Monday, September 5, 2011

Rain Can Be Pesky Sometimes : Burnside's 'Mud March"

In this dreary rainy day that most of Georgia and South Tennessee seems to be going through, lets take the opportunity to look at the past and see how such rain ruined somebody else's day.

In January 1863, Union Major General Ambrose Burnside launched an offensive operation to attack Confederate General Robert E. Lee's flank while Cavalry attacked and destroyed the rear supply lines. This offensive came after Burnside's horrifying defeat at the Battle of Fredericksburg and in hopes of restoring morale and the Maj. General's reputation.

Burnside's initial plan was to cross the Rappahannock River south of Fredericksburg, VA on January 1st. This would outflank General Lee placing the Army of the Potomac in perfect position to strike a decisive blow to  General Lee's Army of Northern Virgina. Due to political maneuvering, and orders of President Lincoln, Burnside altered the plan. This time, Burnside would cross upstream at Bank's Ford.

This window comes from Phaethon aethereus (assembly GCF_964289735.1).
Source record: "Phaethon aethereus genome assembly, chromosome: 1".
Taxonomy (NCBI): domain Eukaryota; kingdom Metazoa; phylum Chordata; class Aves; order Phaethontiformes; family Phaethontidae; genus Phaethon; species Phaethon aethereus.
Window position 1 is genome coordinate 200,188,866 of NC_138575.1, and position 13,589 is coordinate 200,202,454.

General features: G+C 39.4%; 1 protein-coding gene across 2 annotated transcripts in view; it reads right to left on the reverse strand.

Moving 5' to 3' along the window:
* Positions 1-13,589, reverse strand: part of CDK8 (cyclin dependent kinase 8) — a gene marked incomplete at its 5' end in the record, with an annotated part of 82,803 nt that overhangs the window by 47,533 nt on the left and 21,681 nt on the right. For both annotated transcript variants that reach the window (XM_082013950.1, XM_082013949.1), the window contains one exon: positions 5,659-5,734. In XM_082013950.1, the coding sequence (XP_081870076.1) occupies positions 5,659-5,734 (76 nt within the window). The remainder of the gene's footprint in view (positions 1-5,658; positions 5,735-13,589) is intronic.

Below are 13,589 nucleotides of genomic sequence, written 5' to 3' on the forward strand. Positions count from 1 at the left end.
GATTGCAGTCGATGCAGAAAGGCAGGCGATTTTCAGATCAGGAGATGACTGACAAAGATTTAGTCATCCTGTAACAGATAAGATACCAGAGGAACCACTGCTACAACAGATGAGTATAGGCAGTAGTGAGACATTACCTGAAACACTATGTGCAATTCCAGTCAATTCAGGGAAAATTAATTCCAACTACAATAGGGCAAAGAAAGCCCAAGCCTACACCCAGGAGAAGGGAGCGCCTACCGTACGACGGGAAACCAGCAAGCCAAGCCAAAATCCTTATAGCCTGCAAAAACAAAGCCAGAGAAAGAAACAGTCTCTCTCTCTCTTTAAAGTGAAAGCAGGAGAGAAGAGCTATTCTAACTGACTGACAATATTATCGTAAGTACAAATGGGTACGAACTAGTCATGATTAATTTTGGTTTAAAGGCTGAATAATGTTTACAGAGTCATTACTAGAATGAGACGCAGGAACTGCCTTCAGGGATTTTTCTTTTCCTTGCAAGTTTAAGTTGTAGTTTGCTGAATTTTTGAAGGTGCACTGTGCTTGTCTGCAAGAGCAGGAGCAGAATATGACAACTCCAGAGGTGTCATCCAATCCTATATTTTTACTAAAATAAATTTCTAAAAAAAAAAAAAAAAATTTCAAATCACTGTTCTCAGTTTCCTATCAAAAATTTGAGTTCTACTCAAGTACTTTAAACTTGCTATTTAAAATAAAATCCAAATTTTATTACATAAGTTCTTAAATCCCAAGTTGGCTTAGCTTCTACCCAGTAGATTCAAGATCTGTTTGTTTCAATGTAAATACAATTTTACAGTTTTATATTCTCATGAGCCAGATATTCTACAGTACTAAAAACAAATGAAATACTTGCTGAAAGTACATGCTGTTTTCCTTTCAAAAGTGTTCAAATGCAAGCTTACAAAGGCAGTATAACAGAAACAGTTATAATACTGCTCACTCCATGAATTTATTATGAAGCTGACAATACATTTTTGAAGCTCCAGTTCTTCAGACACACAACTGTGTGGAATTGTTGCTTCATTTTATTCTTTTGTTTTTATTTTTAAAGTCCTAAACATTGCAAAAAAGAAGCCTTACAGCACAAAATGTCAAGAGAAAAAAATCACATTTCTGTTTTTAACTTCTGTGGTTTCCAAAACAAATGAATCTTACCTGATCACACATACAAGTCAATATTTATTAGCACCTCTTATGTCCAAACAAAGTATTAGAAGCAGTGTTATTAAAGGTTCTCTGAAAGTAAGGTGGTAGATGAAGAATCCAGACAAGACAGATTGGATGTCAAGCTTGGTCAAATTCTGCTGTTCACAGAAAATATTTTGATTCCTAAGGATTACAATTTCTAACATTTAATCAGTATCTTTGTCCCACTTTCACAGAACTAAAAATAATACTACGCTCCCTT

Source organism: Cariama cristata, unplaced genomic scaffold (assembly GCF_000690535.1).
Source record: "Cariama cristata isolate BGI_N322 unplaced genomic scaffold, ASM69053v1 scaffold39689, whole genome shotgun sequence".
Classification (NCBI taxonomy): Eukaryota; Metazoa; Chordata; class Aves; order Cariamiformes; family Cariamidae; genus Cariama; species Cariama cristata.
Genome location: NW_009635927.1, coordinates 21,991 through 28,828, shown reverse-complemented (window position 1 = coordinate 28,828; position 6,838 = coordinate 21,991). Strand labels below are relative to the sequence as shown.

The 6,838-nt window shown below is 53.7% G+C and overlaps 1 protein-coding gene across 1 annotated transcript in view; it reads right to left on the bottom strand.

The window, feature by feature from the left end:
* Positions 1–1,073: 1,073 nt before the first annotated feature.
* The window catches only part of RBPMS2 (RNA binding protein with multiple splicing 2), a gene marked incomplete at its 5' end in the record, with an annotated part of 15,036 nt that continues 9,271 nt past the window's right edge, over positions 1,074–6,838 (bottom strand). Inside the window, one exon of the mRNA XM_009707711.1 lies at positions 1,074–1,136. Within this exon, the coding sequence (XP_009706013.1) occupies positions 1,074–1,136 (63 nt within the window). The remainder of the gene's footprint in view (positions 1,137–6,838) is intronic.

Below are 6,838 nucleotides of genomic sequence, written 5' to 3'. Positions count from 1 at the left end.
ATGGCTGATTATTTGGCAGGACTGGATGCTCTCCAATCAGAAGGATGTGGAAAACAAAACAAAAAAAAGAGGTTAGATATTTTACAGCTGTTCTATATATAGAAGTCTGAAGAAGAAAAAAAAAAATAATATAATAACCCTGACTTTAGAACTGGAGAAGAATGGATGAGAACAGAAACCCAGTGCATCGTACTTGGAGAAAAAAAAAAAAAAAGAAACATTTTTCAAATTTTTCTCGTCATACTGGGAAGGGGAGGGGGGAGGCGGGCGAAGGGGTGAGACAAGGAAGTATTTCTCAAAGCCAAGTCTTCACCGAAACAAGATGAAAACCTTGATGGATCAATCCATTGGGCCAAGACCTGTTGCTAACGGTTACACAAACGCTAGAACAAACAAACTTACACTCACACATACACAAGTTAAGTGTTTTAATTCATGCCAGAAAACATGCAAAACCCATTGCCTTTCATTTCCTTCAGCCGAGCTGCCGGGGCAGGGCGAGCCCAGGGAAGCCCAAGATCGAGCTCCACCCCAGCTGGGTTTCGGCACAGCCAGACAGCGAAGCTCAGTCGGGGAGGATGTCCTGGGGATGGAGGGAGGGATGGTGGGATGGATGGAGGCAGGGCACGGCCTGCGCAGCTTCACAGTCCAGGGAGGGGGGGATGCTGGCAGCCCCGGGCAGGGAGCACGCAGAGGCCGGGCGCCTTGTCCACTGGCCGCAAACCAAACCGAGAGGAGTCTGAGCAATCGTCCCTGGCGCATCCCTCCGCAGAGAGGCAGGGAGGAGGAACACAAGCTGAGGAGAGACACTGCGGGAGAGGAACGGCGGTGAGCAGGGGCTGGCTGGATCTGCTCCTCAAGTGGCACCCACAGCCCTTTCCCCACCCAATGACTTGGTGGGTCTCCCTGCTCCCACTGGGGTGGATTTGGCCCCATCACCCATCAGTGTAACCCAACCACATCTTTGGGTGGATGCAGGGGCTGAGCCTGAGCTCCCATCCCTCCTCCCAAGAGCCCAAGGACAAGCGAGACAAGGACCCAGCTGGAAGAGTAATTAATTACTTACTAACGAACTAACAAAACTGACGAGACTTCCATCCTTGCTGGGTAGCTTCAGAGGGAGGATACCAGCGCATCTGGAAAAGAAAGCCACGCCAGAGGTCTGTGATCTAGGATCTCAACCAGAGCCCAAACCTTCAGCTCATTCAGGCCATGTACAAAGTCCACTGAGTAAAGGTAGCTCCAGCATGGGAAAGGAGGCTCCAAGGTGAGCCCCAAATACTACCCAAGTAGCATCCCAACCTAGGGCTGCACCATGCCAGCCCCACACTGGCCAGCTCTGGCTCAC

On January 20, 1863, the Army of the Potomac began its movements in mild weather but later in the evening a steady rain began. This rain persisted for two days turning unpaved roads into traps of mud that rose up to knee deep on soldiers. After many complaints from subordinates, Burnside finally ordered his Army back to Fredericksburg.

The 'Mud March" would be Maj. General Burnside's last attempt at commanding the Army of the Potomax as President Lincoln would soon replace him with General Hooker.

So on this horribly wet day, keep in mind that things, could always be worse.

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